The Federation of Quebec Maple Syrup Producers was founded in 1966 with the mission of defending and promoting the economic, social and moral interests of its 7,400 maple family farms and businesses. These men and women are working together to collectively create quality standards, knowledge and market their products. Quebec is responsible for 93 percent of the Canadian production and close to 80 percent of today's global maple syrup output. The Federation is proud to lead the Canadian Maple Innovation Network in the name of the entire Canadian maple syrup industry. Ontario, New Brunswick and Nova Scotia contribute 7 percent of the total Canadian production.

The University of Rhode Island's research grant was co-founded by the Federation, CDAQ and AAFC. Funding of CDAQ is provided through Agriculture and Agri-Food Canada's Advancing Canadian Agriculture and Agri-Food (ACAAF) program. AAFC has been able to provide financial support for maple syrup research through the program "Growing Canadian Agri-Innovations."

Cassandra Bianco | EurekAlert!
Further information:
http://www.purecanadamaple.com/next-champion-food/
http://www.purecanadamaple.com

More articles from Health and Medicine:

nachricht On track to heal leukaemia
18.01.2017 | Universitätsspital Bern

nachricht Penn vet research identifies new target for taming Ebola
12.01.2017 | University of Pennsylvania

All articles from Health and Medicine >>>

The most recent press releases about innovation >>>

Die letzten 5 Focus-News des innovations-reports im Überblick:

Im Focus: How gut bacteria can make us ill

HZI researchers decipher infection mechanisms of Yersinia and immune responses of the host

Yersiniae cause severe intestinal infections. Studies using Yersinia pseudotuberculosis as a model organism aim to elucidate the infection mechanisms of these...

Im Focus: Interfacial Superconductivity: Magnetic and superconducting order revealed simultaneously

Researchers from the University of Hamburg in Germany, in collaboration with colleagues from the University of Aarhus in Denmark, have synthesized a new superconducting material by growing a few layers of an antiferromagnetic transition-metal chalcogenide on a bismuth-based topological insulator, both being non-superconducting materials.

While superconductivity and magnetism are generally believed to be mutually exclusive, surprisingly, in this new material, superconducting correlations...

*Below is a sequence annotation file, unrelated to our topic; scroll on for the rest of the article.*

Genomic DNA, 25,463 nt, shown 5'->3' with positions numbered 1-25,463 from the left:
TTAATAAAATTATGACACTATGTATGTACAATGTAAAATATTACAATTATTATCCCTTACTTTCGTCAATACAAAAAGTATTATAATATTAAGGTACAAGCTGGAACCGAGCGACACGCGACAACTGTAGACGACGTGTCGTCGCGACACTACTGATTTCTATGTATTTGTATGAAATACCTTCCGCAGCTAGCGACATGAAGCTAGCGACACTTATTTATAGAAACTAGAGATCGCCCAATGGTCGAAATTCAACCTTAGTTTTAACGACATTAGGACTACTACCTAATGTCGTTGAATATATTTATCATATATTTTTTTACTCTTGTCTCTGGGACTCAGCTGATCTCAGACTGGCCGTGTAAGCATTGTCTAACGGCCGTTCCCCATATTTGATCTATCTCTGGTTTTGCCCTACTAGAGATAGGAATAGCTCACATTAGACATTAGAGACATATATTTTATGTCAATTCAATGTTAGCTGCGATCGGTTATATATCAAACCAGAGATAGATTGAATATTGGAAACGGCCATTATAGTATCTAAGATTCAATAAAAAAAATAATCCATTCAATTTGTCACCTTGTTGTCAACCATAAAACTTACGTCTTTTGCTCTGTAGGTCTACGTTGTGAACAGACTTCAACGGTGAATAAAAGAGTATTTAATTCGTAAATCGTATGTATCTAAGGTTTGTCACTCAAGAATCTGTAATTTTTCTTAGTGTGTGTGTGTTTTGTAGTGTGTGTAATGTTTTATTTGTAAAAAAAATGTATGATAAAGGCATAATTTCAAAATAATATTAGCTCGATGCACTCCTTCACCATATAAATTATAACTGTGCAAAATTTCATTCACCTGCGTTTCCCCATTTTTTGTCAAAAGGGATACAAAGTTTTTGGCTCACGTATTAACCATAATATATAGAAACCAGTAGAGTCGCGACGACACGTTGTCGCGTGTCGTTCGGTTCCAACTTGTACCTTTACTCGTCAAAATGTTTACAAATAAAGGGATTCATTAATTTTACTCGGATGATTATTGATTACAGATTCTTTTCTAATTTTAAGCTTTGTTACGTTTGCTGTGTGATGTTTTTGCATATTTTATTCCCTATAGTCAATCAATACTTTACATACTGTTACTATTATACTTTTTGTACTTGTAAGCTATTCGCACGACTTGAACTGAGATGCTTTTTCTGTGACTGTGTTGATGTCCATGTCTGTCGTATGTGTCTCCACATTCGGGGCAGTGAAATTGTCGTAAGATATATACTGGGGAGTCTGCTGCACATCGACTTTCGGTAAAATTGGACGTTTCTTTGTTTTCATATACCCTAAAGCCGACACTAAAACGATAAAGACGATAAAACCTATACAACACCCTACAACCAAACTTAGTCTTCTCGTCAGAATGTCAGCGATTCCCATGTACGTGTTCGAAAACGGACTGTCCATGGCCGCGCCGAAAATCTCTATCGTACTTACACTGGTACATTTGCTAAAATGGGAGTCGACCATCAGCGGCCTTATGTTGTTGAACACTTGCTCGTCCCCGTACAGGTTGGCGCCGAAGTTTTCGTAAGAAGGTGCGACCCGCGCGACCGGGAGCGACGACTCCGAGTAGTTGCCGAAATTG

Im Focus: Studying fundamental particles in materials

Laser-driving of semimetals allows creating novel quasiparticle states within condensed matter systems and switching between different states on ultrafast time scales

Studying properties of fundamental particles in condensed matter systems is a promising approach to quantum field theory. Quasiparticles offer the opportunity...

Im Focus: Designing Architecture with Solar Building Envelopes

Among the general public, solar thermal energy is currently associated with dark blue, rectangular collectors on building roofs. Technologies are needed for aesthetically high quality architecture which offer the architect more room for manoeuvre when it comes to low- and plus-energy buildings. With the “ArKol” project, researchers at Fraunhofer ISE together with partners are currently developing two façade collectors for solar thermal energy generation, which permit a high degree of design flexibility: a strip collector for opaque façade sections and a solar thermal blind for transparent sections. The current state of the two developments will be presented at the BAU 2017 trade fair.

As part of the “ArKol – development of architecturally highly integrated façade collectors with heat pipes” project, Fraunhofer ISE together with its partners...

Im Focus: How to inflate a hardened concrete shell with a weight of 80 t

At TU Wien, an alternative for resource intensive formwork for the construction of concrete domes was developed. It is now used in a test dome for the Austrian Federal Railways Infrastructure (ÖBB Infrastruktur).

Concrete shells are efficient structures, but not very resource efficient. The formwork for the construction of concrete domes alone requires a high amount of...

All Focus news of the innovation-report >>>

Anzeige

Anzeige

Event News

12V, 48V, high-voltage – trends in E/E automotive architecture

10.01.2017 | Event News

2nd Conference on Non-Textual Information on 10 and 11 May 2017 in Hannover

09.01.2017 | Event News

Nothing will happen without batteries making it happen!

05.01.2017 | Event News

 
Latest News

A big nano boost for solar cells

18.01.2017 | Power and Electrical Engineering

Glass's off-kilter harmonies

18.01.2017 | Materials Sciences

Toward a 'smart' patch that automatically delivers insulin when needed

18.01.2017 | Life Sciences

VideoLinks
B2B-VideoLinks
More VideoLinks >>>